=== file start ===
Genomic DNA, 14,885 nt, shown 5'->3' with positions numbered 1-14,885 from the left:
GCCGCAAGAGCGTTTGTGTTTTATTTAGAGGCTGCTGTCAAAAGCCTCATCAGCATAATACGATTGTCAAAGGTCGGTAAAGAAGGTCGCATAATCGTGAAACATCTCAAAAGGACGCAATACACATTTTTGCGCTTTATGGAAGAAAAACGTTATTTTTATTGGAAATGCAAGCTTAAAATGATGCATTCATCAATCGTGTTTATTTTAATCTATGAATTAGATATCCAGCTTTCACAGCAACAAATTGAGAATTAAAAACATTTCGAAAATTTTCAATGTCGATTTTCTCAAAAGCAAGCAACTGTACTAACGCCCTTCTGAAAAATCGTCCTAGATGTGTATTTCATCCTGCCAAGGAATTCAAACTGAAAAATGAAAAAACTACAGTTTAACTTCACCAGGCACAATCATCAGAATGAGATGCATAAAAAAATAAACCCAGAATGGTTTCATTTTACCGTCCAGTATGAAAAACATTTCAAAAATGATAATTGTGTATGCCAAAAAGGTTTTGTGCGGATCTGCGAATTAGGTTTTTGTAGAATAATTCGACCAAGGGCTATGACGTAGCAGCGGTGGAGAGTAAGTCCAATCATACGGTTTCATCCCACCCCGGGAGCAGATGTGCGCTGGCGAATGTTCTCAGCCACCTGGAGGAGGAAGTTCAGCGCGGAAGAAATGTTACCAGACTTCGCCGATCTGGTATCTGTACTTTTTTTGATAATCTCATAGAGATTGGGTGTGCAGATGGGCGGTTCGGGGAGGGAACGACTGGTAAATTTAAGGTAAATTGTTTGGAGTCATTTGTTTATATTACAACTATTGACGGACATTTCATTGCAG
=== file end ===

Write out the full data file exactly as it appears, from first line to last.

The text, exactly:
Genomic DNA, 14,885 nt, shown 5'->3' with positions numbered 1-14,885 from the left:
GCCGCAAGAGCGTTTGTGTTTTATTTAGAGGCTGCTGTCAAAAGCCTCATCAGCATAATACGATTGTCAAAGGTCGGTAAAGAAGGTCGCATAATCGTGAAACATCTCAAAAGGACGCAATACACATTTTTGCGCTTTATGGAAGAAAAACGTTATTTTTATTGGAAATGCAAGCTTAAAATGATGCATTCATCAATCGTGTTTATTTTAATCTATGAATTAGATATCCAGCTTTCACAGCAACAAATTGAGAATTAAAAACATTTCGAAAATTTTCAATGTCGATTTTCTCAAAAGCAAGCAACTGTACTAACGCCCTTCTGAAAAATCGTCCTAGATGTGTATTTCATCCTGCCAAGGAATTCAAACTGAAAAATGAAAAAACTACAGTTTAACTTCACCAGGCACAATCATCAGAATGAGATGCATAAAAAAATAAACCCAGAATGGTTTCATTTTACCGTCCAGTATGAAAAACATTTCAAAAATGATAATTGTGTATGCCAAAAAGGTTTTGTGCGGATCTGCGAATTAGGTTTTTGTAGAATAATTCGACCAAGGGCTATGACGTAGCAGCGGTGGAGAGTAAGTCCAATCATACGGTTTCATCCCACCCCGGGAGCAGATGTGCGCTGGCGAATGTTCTCAGCCACCTGGAGGAGGAAGTTCAGCGCGGAAGAAATGTTACCAGACTTCGCCGATCTGGTATCTGTACTTTTTTTGATAATCTCATAGAGATTGGGTGTGCAGATGGGCGGTTCGGGGAGGGAACGACTGGTAAATTTAAGGTAAATTGTTTGGAGTCATTTGTTTATATTACAACTATTGACGGACATTTCATTGCAG